To Begin At the Beginning

To Begin At the Beginning#

Here, then, is where this journey started for me. The setting of a story told by Ceri Phillips for the (virtual) Beyond the Border storytelling festival in 2020.

I came across the video a long way down the results list whilst searching for something other, (Welsh storyteller harp, if I recall correctly), and then struggled to find to again more directly (the recording’s permissions are set such that it is not that easy to find! In case this is deliberate, I’m not sharing the link here…).

The following is a transcript of the opening of the story, where the scene is set:

Hello there guys, my name’s Ceri Phillips, at croeso ar Dinefwr, welcome to Dinefwr. I’m here in front of the old ice house on the Dinefwr estate and I thought it might be a great place in order to tell you a ghost story. Now a long long time ago there was a tradition that is said to have originated here in Wales.

Now this tradition to a modern listener might sound a little bit macabre and even quite scary but back in the day it was seen as a necessity that was the tradition of having a sin eater in the community.

Now the tradition went a little something like this: essentially if somebody in your family had died you would call in a “sin eater”. The night before the funeral you would lay the body of the recently deceased out preferably in its coffin or casket on a table in your home’s largest room. You would set up some candles, and you would light them. You would then proceed in the evening before the witching hour at midnight, the night before the funeral, to produce a paltry meal anything you could spare - a bowl of cawl, or broth, maybe a slice of bread or two, and put it in a bowl. Then you would get a cup of beer, small beer, something you could easily afford. Then you would set it in front of the body on the table, and some have even suggested that many put the meal on the corpse itself. You would then sit and wait for the sin-eater to arrive; and once you heard the knock on the door, you would let him in. He would enter the largest room of the house, you would do the necessary prayers, whatever you’d like to send the body on its way, and the sin eater would start the ritual, which involved the eating of the bread, or the soup, or the cawl, and the drinking of the beer, while standing over the body. The sin-eater would then place the bowl and the cup, now empty, onto the corpse.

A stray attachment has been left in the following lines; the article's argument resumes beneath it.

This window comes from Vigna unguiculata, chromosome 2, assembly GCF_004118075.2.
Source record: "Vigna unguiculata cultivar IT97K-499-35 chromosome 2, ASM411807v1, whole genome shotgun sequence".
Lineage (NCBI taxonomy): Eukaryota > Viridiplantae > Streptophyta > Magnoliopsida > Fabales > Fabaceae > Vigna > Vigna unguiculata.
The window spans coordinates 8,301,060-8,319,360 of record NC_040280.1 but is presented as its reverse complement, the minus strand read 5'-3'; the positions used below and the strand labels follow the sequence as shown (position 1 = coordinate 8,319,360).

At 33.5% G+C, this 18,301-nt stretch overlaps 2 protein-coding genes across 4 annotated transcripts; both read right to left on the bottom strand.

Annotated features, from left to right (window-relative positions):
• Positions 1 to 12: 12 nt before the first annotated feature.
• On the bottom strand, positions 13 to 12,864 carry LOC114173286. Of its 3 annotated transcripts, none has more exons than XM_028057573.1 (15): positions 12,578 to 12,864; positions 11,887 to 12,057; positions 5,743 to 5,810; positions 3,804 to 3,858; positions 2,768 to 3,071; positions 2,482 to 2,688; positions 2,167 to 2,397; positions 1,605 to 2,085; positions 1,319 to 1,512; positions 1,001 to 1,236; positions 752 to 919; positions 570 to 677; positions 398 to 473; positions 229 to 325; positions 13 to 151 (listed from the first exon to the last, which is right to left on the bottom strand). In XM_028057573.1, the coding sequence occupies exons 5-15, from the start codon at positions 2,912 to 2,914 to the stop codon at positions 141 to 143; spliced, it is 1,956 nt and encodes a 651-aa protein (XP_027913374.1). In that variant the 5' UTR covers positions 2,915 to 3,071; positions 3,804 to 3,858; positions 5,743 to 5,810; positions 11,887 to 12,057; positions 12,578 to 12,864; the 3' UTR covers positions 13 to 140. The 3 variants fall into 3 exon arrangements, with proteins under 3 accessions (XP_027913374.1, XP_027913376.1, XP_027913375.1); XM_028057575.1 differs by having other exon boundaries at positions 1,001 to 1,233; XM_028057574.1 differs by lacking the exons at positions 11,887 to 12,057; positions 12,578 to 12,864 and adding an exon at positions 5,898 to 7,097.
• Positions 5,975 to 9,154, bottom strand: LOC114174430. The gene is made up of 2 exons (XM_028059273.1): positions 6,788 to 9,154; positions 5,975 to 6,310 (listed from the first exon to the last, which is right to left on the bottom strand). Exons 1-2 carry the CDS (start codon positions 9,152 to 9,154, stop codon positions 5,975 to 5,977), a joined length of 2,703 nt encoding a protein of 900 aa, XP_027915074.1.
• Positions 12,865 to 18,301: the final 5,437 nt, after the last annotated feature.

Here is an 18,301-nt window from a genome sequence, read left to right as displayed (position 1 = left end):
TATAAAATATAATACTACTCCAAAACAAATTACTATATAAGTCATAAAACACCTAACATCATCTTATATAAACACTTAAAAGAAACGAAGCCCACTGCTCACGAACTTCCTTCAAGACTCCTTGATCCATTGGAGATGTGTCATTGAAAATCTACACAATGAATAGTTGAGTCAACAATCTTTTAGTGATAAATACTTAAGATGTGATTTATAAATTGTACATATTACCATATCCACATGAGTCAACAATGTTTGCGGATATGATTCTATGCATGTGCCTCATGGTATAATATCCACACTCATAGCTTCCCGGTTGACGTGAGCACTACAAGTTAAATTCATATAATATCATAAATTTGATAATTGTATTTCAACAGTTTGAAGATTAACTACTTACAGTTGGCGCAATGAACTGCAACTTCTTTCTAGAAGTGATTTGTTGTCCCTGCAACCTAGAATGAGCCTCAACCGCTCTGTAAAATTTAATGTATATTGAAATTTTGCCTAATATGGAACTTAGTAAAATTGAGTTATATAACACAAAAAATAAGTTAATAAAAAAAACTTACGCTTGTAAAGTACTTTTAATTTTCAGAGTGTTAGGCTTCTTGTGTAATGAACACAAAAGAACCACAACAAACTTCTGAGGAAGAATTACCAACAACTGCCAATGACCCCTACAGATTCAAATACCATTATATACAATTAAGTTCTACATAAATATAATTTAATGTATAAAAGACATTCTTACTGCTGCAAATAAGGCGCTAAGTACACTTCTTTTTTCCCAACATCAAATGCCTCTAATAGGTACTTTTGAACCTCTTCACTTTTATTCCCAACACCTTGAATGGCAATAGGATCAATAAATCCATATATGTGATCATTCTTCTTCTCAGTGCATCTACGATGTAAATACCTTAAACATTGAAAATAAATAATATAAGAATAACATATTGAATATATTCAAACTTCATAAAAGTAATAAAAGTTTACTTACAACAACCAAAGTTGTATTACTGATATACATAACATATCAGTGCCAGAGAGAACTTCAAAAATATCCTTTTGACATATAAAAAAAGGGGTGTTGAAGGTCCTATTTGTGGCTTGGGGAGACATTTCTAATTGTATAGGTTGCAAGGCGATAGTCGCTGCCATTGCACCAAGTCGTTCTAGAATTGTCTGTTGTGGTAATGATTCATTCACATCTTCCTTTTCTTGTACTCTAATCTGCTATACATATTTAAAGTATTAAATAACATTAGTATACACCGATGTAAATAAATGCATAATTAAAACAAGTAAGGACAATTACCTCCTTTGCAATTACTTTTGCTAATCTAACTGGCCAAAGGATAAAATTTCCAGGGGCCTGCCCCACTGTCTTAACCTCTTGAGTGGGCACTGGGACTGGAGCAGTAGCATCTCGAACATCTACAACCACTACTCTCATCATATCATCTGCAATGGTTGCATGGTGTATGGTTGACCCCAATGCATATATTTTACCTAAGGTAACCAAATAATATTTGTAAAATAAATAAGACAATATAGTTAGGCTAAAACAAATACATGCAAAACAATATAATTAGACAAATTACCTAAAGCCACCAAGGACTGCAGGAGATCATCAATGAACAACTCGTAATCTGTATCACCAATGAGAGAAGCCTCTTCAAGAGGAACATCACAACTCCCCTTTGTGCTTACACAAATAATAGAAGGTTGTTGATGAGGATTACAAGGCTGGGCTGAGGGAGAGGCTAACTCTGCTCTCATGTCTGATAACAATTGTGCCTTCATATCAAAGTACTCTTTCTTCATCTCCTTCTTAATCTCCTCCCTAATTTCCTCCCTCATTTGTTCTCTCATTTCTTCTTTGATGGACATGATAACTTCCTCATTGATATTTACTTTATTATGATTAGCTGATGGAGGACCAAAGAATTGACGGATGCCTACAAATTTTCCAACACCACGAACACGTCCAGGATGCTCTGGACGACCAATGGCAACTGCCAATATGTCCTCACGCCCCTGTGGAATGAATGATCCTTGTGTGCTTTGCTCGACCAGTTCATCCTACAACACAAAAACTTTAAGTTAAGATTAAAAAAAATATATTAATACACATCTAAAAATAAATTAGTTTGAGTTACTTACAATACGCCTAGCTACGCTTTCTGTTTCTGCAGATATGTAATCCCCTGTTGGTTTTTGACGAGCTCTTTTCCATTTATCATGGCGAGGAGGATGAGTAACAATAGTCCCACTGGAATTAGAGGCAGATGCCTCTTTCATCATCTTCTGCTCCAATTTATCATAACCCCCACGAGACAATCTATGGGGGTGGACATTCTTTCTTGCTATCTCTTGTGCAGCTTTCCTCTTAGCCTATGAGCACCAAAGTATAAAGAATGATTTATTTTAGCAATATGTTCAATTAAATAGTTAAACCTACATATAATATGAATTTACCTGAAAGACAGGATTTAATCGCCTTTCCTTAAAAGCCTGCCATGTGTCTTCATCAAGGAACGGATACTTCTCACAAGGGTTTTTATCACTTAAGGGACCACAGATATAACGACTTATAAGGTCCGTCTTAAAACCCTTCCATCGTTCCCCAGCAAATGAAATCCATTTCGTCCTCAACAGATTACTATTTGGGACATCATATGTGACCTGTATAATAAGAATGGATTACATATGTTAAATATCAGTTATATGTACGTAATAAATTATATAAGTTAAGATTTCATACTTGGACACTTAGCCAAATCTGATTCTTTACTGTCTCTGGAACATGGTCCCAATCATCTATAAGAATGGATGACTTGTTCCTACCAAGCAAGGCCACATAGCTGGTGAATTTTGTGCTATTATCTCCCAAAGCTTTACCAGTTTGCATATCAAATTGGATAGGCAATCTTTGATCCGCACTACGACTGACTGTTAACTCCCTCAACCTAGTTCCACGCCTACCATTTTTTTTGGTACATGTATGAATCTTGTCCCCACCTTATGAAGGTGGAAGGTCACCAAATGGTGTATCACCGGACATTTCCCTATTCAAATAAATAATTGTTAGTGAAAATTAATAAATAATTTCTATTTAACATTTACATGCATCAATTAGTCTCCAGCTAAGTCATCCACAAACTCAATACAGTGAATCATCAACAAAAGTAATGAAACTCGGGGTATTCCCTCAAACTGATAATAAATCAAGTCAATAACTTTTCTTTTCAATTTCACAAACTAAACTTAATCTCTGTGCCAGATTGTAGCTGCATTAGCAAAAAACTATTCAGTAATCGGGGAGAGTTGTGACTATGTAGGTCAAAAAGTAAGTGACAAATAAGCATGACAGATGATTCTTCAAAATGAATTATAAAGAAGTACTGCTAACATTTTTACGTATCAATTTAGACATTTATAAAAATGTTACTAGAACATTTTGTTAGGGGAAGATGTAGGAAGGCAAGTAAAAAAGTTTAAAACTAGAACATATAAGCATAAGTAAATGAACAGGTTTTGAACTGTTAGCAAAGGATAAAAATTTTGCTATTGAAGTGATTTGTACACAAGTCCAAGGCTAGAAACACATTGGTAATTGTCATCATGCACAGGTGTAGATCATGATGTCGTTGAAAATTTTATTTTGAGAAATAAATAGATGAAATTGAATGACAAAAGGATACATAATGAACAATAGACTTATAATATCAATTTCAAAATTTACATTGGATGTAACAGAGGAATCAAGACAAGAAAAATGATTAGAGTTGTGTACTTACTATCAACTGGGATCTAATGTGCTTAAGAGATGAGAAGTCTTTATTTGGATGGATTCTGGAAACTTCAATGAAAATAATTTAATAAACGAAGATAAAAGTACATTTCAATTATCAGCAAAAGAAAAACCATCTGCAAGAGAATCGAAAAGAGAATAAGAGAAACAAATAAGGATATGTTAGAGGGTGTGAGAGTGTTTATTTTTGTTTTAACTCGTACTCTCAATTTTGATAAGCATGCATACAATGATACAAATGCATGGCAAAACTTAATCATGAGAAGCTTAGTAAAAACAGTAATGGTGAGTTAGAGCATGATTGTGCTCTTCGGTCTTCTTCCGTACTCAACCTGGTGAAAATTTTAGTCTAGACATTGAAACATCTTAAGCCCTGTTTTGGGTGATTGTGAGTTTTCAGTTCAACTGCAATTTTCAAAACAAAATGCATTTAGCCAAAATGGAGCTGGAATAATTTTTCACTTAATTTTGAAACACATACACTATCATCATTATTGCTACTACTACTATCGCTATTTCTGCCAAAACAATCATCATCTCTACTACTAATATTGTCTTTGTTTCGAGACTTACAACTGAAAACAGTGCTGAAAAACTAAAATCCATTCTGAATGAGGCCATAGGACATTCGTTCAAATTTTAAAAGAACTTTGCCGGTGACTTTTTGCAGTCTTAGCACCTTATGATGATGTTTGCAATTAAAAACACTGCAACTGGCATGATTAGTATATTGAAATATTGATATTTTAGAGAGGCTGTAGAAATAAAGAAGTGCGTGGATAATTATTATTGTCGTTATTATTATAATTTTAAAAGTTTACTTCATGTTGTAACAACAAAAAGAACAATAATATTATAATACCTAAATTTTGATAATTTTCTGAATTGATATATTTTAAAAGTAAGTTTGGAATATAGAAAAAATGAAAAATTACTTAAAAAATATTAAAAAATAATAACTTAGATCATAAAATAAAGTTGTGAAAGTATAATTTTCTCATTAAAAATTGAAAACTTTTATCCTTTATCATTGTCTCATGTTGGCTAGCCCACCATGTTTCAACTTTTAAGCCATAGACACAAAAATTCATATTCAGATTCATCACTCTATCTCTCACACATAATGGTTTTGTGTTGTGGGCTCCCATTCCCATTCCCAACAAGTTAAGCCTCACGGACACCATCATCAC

Now what did this ritual signify? Well, the sin eater, quite literally in the minds of people back then, who are highly superstitious, would be devouring the sins of the deceased, thus allowing for them to enter the kingdom of heaven with a clean bill of moral health.

Now how were these sin eaters treated? Because this was a necessity for the people back then to have in their community. Well, given that they were so full of not only the sins of your dead relative, but everyone’s dead relatives in the community, they were treated like pariahs: forced to live outside of the community, at the very edges of the village, or the town, in all the rural areas of Wales. And even in the counties across Offa’s Dyke, on the Welsh marches of England they were. They had to live in hovels, in cottages that were ramshackle and run down, because no one could come and help them if they needed some DIY doing. These cottages and ramshackle hovels were quite often in forests like I’m standing in now.

But in the case of the story I’m about to tell you, it was up on a mountain side. This sin eater, the sin eater of the Swansea valley of Cwmtawe, lived on the Daryn mountain, above the village of Ystalyfera. And this particular sin eater would consume the sins of all the deceased in the whole of the Swansea valley. From Pontardawe, up to the edge of the Brecon Beacons. So he was particularly unclean in the eyes of the natives.

He lived around 1850; and all the parents of the valley would tell their children, especially, to stay away from the sin eater of Ystalyfera.

You couldn’t even look at him; and you must avert his eyes when he ventured forth into the community.

But 1850, the age of reason had already descended upon south Wales. So many parents didn’t believe in such traditions. Such was the case with the parents of Mog Bach, little Morgan…

And as that tale began, a ghost tale that explored how a sin-eater might be relieved of all the sins that he bore, so mine begins too, albeit taking a path of a completely different kind…

In the meantime, if you feeling a little peckish, how about some cawl?

Cawl - Traditional Welsh Recipe

According to the venerable editors of Wikipedia, “[i]n modern Welsh the word is used for any soup or broth; in English it refers to a traditional Welsh soup, usually called cawl Cymreig in Welsh. Historically, ingredients tended to vary, but the most common recipes are with lamb or beef with leeks, potatoes, swedes, carrots and other seasonal vegetables. Cawl is recognised as a national dish of Wales.

For a recipe, see for example how to make cawl